In the age of electric vehicles (EVs), the simple idea of getting from point A to point B is being reinvented in countless ways. Each battery-powered innovation showcases a whole new way of mobility, some of which we never thought to be possible before. Electric jetpacks, solar cars, and electric trucks, right down to the electric boards like Segways, are live and recent examples. And if you had even a hint of what is going on in the automotive world, you would know that these EV innovations are not going to stop anytime soon.
Need examples? How about flying taxis? Or a solar-powered car with a charging requirement for about half a year in one go? Yes, these sound like outlandish and mind-boggling possibilities for now but so did aeroplanes at one point, until Wright Brothers proved everyone wrong. With the automotive industry at its peak, we have an army of such minds now, rethinking mobility in every way possible, in an attempt to bring the most viable and sustainable solution to the front.
And believe it or not, they are succeeding.
Sadly, there isn’t too much focus on these developments. I Googled “EV innovations 2022” the other day, just to see the latest ongoing in the world of electric vehicles. Most of the articles shared the scientific developments in battery technology – to increase their capacity (and range), to make them charge faster, or to make them safer in vehicles. While a battery is one of the most crucial parts of an EV, these articles simply skipped any innovations in the “vehicle” part of EVs altogether.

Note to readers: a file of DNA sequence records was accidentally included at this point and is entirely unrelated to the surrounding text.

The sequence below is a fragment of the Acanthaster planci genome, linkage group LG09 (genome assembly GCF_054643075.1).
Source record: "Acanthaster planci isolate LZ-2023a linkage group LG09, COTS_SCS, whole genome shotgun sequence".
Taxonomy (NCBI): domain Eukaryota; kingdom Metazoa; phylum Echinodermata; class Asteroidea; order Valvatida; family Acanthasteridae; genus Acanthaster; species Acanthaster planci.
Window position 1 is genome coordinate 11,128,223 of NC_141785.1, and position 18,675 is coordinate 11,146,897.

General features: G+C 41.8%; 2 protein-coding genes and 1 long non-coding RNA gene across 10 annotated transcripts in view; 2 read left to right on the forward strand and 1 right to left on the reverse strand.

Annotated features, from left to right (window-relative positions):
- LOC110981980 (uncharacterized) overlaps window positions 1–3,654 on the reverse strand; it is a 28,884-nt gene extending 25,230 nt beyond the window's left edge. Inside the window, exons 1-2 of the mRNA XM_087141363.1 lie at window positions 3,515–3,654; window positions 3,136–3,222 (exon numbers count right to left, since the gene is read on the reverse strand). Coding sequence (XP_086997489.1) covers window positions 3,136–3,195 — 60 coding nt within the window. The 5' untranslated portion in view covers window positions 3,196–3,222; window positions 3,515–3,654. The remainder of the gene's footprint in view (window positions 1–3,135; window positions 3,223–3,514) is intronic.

And that, right there, is the problem in the coverage of the umbrella term “EV” today. Almost everyone is trying to limit the term to battery-powered scooters or cars or trucks, or any other form of vehicle they are comfortable with. The fact is, as soon as you decide to use a battery to power a motor, the vehicle can be redesigned in any shape or form around it. Case in point – electric planes, helicopters, cars, trucks, buses, bikes, skateboards, skates, boats, submarines and even yachts, as luxurious as you can imagine.
It is astounding to see how a simple grasp of this fact opens up so many new ways to reinvent mobility. Here are some of the mind-blowing EV innovations which are in development as you read.
Yes, a taxi that flies. No, not your ordinary white (or black & yellow) sedan. Flying taxis are the next up-end mobility project under work by reputed entities like Uber, Audi, Airbus, Italdesign, Boeing and Bell Helicopters. The idea is to establish an aerial node-to-node network for travellers in a city. Much like airports, but on a smaller scale.
The concept emerged, that’s right, from the one fact you learnt above – electric vehicles can be shaped in any form. So for an entirely new purpose, emerged a completely new form of vehicles – called eVTOLs, short for electric vertical take-off and landing vehicles. The vehicles are being designed by several companies, with some already on to their flying demonstrations and tests.